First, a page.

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Bichaud L, Souris M, Mary C, Ninove L, Thirion L, Piarroux RP. Epidemiologic Relationship between Toscana Virus Infection and Leishmania infantum Due to Common Exposure to Phlebotomus perniciosus Sandfly Vector. PLoS Negl Trop Dis 2011; 5(9): e1328.  Back to cited text no. 16
    
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Sanbonmatsu-Gámez S, Pérez-Ruiz M, Collao X, Sánchez-Seco MP, Morillas-Márquez F, de la Rosa-Fraile M, et al. Toscana Virus in Spain. Emerging Infectious Diseases 2005; 11(11): 1701–1707.  Back to cited text no. 17
    
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Punda-Polic V, Jeroncic A, Mohar B, Sisko Kraljevic K. Prevalence of Toscana virus antibodies in residents of Croatia. Clin Microbiol Infect 2012; 18: 200–203.  Back to cited text no. 18
    
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Fezaa O, M’ghirbi Y, Savellini GG, Ammari L, Hogga N, Triki H, et al. Serological and molecular detection of Toscana and other Phleboviruses in patients and sandflies in Tunisia. BMC Infectious Diseases 2014; 14: 598.  Back to cited text no. 19
    
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Charrel RN, Gallian P, Navarro-Marí JM, Nicoletti L, Papa A, Sánchez-Seco MP, et al. 2005. Emergence of Toscana Virus in Europe. Emerging Infectious Diseases 2005; 11(11).  Back to cited text no. 20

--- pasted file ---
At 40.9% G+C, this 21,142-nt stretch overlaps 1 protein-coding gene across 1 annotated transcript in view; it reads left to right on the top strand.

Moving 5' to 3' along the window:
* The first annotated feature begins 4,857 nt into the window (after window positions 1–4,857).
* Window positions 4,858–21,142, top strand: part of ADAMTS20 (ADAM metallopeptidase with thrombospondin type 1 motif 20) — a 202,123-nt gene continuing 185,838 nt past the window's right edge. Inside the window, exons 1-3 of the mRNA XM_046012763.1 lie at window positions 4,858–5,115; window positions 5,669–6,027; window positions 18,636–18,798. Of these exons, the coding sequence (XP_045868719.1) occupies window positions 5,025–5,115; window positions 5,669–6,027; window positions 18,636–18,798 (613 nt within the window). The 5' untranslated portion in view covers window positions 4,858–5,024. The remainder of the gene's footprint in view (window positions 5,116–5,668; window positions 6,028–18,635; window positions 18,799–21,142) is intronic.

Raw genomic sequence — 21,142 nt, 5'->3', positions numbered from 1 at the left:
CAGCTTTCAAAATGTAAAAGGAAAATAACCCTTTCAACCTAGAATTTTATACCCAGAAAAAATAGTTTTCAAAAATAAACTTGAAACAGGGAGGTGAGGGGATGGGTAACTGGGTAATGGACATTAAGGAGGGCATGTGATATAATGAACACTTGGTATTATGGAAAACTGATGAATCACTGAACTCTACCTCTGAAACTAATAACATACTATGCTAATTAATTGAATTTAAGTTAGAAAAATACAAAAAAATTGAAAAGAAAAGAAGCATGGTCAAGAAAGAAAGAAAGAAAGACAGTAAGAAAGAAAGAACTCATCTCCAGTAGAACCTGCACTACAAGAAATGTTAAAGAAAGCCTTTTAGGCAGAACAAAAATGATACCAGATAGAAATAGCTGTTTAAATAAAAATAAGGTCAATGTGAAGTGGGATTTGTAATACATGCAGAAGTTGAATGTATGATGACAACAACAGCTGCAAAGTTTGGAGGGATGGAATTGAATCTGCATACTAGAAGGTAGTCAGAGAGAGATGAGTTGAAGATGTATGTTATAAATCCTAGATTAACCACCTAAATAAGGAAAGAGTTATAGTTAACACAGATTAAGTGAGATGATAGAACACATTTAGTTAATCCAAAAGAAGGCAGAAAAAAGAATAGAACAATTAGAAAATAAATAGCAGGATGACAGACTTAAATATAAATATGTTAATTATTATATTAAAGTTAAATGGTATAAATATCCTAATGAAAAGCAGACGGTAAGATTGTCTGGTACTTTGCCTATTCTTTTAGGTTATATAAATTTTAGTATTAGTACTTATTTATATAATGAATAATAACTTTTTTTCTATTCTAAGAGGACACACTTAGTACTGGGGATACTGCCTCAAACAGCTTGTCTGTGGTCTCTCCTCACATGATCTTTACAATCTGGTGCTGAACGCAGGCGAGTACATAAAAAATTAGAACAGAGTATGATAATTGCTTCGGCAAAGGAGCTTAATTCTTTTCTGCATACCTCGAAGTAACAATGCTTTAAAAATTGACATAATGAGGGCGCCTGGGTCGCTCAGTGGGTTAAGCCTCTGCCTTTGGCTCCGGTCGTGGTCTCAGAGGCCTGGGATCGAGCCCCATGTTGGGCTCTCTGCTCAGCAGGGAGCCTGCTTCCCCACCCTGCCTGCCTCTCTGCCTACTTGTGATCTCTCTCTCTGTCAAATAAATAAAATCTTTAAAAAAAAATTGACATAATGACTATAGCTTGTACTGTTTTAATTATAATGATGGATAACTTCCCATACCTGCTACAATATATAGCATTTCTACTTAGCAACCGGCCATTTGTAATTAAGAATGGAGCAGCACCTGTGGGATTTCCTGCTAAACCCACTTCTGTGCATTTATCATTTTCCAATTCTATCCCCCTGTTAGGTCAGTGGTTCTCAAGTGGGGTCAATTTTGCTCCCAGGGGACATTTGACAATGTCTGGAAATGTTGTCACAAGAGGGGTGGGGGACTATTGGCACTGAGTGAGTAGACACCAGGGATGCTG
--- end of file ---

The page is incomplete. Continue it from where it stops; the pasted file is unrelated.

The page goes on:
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Ergunay K, Litzba N, Lo MM, Aydogan S, Saygan MB, Us D. Performance of Various Commercial Assays for the Detection of Toscana Virus Antibodies. Vector Borne Zoonotic Dis 2011; 11: 6.  Back to cited text no. 21
    
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Charrel RN. Toscana Virus Infection. Emerging Infectious Diseases.  Back to cited text no. 22
    
23.
Echevarria JM, de Ory F, Guisasola ME, Sanchez-Seco MP, Tenorio A, Lozano A, et al. 2003. Acute meningitis due to Toscana virus infection among patients from both the Spanish Mediterranean region and the region of Madrid. J Clin Virol 2003; 26: 79–84.  Back to cited text no. 23